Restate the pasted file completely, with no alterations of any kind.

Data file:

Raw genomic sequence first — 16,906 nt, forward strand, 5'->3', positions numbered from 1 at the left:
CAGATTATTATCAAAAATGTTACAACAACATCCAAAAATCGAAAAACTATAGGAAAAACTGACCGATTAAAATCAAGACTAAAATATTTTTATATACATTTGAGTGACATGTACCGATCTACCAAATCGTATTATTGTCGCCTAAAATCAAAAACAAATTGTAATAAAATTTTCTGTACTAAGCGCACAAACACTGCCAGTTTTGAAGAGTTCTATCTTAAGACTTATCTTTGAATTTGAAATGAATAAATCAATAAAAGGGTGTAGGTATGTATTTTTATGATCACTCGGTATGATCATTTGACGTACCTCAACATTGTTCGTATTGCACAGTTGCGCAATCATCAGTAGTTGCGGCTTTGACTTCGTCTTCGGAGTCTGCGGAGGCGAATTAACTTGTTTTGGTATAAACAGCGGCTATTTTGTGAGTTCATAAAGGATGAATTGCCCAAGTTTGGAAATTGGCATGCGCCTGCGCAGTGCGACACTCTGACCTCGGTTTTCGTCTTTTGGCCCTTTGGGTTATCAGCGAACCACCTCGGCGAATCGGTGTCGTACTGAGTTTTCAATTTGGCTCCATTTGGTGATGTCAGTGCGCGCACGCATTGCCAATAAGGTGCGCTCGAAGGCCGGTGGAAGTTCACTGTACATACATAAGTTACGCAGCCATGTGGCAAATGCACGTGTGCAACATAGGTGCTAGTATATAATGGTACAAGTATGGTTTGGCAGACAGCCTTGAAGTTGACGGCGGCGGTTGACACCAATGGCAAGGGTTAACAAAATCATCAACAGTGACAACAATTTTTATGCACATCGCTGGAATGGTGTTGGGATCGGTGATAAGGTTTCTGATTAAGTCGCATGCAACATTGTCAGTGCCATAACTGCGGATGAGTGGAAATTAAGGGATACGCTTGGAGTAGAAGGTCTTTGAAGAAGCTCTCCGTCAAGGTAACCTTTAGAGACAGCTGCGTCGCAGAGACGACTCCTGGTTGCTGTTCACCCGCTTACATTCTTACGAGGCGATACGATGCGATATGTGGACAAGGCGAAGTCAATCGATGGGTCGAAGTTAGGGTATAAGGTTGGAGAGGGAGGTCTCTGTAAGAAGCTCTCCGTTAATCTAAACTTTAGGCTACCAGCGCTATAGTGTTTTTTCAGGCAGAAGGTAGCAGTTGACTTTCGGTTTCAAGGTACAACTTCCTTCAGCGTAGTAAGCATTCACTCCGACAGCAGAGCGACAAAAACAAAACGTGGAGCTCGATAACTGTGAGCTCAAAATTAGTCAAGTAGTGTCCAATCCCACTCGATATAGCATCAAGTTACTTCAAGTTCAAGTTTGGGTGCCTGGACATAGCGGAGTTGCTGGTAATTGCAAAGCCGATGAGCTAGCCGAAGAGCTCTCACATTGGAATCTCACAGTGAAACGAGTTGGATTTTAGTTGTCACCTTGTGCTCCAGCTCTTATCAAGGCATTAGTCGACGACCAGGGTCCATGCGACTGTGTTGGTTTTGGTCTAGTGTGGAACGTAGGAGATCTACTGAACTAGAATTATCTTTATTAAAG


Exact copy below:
Raw genomic sequence first — 16,906 nt, forward strand, 5'->3', positions numbered from 1 at the left:
CAGATTATTATCAAAAATGTTACAACAACATCCAAAAATCGAAAAACTATAGGAAAAACTGACCGATTAAAATCAAGACTAAAATATTTTTATATACATTTGAGTGACATGTACCGATCTACCAAATCGTATTATTGTCGCCTAAAATCAAAAACAAATTGTAATAAAATTTTCTGTACTAAGCGCACAAACACTGCCAGTTTTGAAGAGTTCTATCTTAAGACTTATCTTTGAATTTGAAATGAATAAATCAATAAAAGGGTGTAGGTATGTATTTTTATGATCACTCGGTATGATCATTTGACGTACCTCAACATTGTTCGTATTGCACAGTTGCGCAATCATCAGTAGTTGCGGCTTTGACTTCGTCTTCGGAGTCTGCGGAGGCGAATTAACTTGTTTTGGTATAAACAGCGGCTATTTTGTGAGTTCATAAAGGATGAATTGCCCAAGTTTGGAAATTGGCATGCGCCTGCGCAGTGCGACACTCTGACCTCGGTTTTCGTCTTTTGGCCCTTTGGGTTATCAGCGAACCACCTCGGCGAATCGGTGTCGTACTGAGTTTTCAATTTGGCTCCATTTGGTGATGTCAGTGCGCGCACGCATTGCCAATAAGGTGCGCTCGAAGGCCGGTGGAAGTTCACTGTACATACATAAGTTACGCAGCCATGTGGCAAATGCACGTGTGCAACATAGGTGCTAGTATATAATGGTACAAGTATGGTTTGGCAGACAGCCTTGAAGTTGACGGCGGCGGTTGACACCAATGGCAAGGGTTAACAAAATCATCAACAGTGACAACAATTTTTATGCACATCGCTGGAATGGTGTTGGGATCGGTGATAAGGTTTCTGATTAAGTCGCATGCAACATTGTCAGTGCCATAACTGCGGATGAGTGGAAATTAAGGGATACGCTTGGAGTAGAAGGTCTTTGAAGAAGCTCTCCGTCAAGGTAACCTTTAGAGACAGCTGCGTCGCAGAGACGACTCCTGGTTGCTGTTCACCCGCTTACATTCTTACGAGGCGATACGATGCGATATGTGGACAAGGCGAAGTCAATCGATGGGTCGAAGTTAGGGTATAAGGTTGGAGAGGGAGGTCTCTGTAAGAAGCTCTCCGTTAATCTAAACTTTAGGCTACCAGCGCTATAGTGTTTTTTCAGGCAGAAGGTAGCAGTTGACTTTCGGTTTCAAGGTACAACTTCCTTCAGCGTAGTAAGCATTCACTCCGACAGCAGAGCGACAAAAACAAAACGTGGAGCTCGATAACTGTGAGCTCAAAATTAGTCAAGTAGTGTCCAATCCCACTCGATATAGCATCAAGTTACTTCAAGTTCAAGTTTGGGTGCCTGGACATAGCGGAGTTGCTGGTAATTGCAAAGCCGATGAGCTAGCCGAAGAGCTCTCACATTGGAATCTCACAGTGAAACGAGTTGGATTTTAGTTGTCACCTTGTGCTCCAGCTCTTATCAAGGCATTAGTCGACGACCAGGGTCCATGCGACTGTGTTGGTTTTGGTCTAGTGTGGAACGTAGGAGATCTACTGAACTAGAATTATCTTTATTAAAG